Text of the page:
Shane Warne Reveals How He Bowled The 'Ball Of The Century'
That delivery to Mike Gatting is one of the lasting images of international cricket.
- Shane Warne is a former Australian leg-spinner
- Warner played 145 Test matches for Australia
- Warne played 194 ODIs for Australia
Former Australia leg-spinner Shane Warne, who turned 48 on Wednesday revealed how he bowled the 'Ball of the Century' to former England batsman Mike Gatting during the first Ashes Test in 1993. The 'Ball of the Century', also known as the 'Gatting Ball', took place at Old Trafford, Manchester. The delivery drifted away from Gatting and pitched outside leg-stump only to spin back in and hit the off-stump. Gatting was left clueless as England went on to lose the Test match by 179 runs. Warne returned with match figures of 8 for 137 and was also adjudged as the Man of the Match in the Test match.
In a video uploaded by the International Cricket Council (ICC) on Twitter, Warne reflected on how he got the perfect leg-spinner out of his kitty.
"The ball of the century was a fluke. It really was. I never did it again in the first ball of any time. So it really was a fluke and I think it was meant to be. As a leg-spinner, you always try to bowl a perfect leg-break every ball and I managed to do it first up which was pretty, like I said was a fluke really. It sort of changed my whole life really back on the field and off the field. It was one of those deliveries which all leg-spinners want to bowl and I am proud that I have bowled it, especially to someone like Mike Gatting who was a fantastic player and the best player of spin in the England team and he is a good guy too. So to do that first up here in England, it was a very special moment.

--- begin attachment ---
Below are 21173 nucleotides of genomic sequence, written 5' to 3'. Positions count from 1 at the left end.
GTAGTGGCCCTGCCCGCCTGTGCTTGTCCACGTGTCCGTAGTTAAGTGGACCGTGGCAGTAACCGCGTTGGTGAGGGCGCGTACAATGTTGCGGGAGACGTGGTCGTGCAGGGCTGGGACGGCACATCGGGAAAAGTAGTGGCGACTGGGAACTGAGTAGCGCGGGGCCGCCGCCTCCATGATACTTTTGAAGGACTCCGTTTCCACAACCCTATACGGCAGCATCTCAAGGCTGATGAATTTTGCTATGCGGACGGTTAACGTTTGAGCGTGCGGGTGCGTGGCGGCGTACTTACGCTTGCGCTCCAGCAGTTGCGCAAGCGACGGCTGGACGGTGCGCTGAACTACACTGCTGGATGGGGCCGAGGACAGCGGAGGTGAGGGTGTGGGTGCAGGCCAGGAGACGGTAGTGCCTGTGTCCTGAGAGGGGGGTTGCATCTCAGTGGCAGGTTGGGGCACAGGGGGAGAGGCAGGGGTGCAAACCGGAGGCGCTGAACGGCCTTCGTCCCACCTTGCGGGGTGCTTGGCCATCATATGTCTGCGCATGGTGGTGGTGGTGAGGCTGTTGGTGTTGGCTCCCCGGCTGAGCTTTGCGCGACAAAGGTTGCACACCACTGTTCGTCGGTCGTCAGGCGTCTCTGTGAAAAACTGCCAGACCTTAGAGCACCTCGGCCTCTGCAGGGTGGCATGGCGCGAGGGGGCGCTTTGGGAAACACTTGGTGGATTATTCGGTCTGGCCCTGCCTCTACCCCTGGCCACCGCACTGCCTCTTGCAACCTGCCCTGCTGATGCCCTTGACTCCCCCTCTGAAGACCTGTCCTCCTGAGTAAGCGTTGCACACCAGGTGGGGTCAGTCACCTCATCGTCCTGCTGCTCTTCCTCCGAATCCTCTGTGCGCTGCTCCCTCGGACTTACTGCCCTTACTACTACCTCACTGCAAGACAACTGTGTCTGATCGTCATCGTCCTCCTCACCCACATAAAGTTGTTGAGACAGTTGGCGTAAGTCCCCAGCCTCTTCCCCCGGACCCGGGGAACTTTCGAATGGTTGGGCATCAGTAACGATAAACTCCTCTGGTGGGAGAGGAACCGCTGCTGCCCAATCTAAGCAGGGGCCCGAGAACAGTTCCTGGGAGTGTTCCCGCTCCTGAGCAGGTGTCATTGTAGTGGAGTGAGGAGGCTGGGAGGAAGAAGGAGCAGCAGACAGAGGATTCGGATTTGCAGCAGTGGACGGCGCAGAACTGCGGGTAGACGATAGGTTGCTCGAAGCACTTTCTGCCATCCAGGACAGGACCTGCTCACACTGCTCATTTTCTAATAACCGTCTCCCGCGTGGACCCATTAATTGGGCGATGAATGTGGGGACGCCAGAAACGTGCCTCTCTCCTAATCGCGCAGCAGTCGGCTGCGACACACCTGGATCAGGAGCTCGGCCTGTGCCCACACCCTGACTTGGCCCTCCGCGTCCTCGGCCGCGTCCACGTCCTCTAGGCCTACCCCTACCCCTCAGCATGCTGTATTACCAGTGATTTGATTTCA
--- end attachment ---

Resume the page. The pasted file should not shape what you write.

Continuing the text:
Warne, one of the greatest leg-spinners to have played the game, made his debut against India in 1992 at the Sydney Cricket Ground. However, he had a forgettable debut as he returned with figures of 1 for 150 but went on to pick up 708 wickets in 145 Test matches at an average of 25.41. He also played 194 ODIs for Australia, picking up 293 wickets at an average of 25.73.